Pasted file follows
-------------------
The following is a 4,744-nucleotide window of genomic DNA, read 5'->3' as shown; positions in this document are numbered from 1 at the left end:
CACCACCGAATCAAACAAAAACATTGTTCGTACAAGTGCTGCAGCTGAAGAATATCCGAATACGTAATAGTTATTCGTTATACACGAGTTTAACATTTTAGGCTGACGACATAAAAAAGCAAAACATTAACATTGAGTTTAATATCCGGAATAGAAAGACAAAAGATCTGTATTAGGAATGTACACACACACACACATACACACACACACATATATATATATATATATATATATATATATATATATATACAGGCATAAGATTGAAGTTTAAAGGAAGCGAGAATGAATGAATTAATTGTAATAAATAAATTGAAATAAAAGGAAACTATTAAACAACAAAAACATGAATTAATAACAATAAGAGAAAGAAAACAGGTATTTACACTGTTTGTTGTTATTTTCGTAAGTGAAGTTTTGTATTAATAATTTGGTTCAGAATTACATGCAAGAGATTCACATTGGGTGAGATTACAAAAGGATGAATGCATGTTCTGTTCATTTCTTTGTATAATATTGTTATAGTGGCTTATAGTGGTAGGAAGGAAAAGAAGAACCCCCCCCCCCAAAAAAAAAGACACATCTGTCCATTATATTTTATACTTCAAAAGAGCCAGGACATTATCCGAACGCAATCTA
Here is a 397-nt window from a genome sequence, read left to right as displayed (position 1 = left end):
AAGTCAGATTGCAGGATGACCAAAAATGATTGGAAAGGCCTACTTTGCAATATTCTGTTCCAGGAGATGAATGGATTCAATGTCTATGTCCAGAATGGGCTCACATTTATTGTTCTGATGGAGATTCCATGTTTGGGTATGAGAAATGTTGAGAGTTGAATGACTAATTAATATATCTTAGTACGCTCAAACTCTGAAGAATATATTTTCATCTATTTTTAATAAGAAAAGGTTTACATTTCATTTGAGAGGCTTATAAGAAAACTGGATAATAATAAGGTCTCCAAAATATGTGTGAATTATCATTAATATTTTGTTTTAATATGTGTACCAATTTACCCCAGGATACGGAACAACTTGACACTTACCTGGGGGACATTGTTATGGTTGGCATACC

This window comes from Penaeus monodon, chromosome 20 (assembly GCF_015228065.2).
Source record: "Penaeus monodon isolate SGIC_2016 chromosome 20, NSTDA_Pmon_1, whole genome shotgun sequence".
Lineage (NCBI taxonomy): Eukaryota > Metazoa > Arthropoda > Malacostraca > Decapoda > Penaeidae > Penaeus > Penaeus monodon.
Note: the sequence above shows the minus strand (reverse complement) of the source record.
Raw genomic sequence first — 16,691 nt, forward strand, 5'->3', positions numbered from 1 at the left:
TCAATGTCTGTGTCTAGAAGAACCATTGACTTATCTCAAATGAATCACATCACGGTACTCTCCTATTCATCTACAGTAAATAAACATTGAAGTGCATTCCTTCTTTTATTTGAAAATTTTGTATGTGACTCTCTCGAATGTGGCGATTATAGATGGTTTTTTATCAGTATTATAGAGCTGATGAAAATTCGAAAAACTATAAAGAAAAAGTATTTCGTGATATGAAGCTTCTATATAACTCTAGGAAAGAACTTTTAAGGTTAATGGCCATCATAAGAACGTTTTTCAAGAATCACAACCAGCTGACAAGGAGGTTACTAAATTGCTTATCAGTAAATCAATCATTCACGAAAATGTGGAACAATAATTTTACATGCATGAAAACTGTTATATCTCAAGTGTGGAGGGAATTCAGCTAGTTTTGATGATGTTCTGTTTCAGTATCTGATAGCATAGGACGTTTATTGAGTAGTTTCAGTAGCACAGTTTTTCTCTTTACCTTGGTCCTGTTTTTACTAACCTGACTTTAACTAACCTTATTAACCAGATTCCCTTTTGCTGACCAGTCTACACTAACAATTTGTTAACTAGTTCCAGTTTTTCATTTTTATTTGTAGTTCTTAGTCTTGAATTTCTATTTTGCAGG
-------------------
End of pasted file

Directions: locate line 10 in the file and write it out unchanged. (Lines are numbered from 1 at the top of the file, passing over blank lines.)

TCAATGTCTGTGTCTAGAAGAACCATTGACTTATCTCAAATGAATCACATCACGGTACTCTCCTATTCATCTACAGTAAATAAACATTGAAGTGCATTCCTTCTTTTATTTGAAAATTTTGTATGTGACTCTCTCGAATGTGGCGATTATAGATGGTTTTTTATCAGTATTATAGAGCTGATGAAAATTCGAAAAACTATAAAGAAAAAGTATTTCGTGATATGAAGCTTCTATATAACTCTAGGAAAGAACTTTTAAGGTTAATGGCCATCATAAGAACGTTTTTCAAGAATCACAACCAGCTGACAAGGAGGTTACTAAATTGCTTATCAGTAAATCAATCATTCACGAAAATGTGGAACAATAATTTTACATGCATGAAAACTGTTATATCTCAAGTGTGGAGGGAATTCAGCTAGTTTTGATGATGTTCTGTTTCAGTATCTGATAGCATAGGACGTTTATTGAGTAGTTTCAGTAGCACAGTTTTTCTCTTTACCTTGGTCCTGTTTTTACTAACCTGACTTTAACTAACCTTATTAACCAGATTCCCTTTTGCTGACCAGTCTACACTAACAATTTGTTAACTAGTTCCAGTTTTTCATTTTTATTTGTAGTTCTTAGTCTTGAATTTCTATTTTGCAGG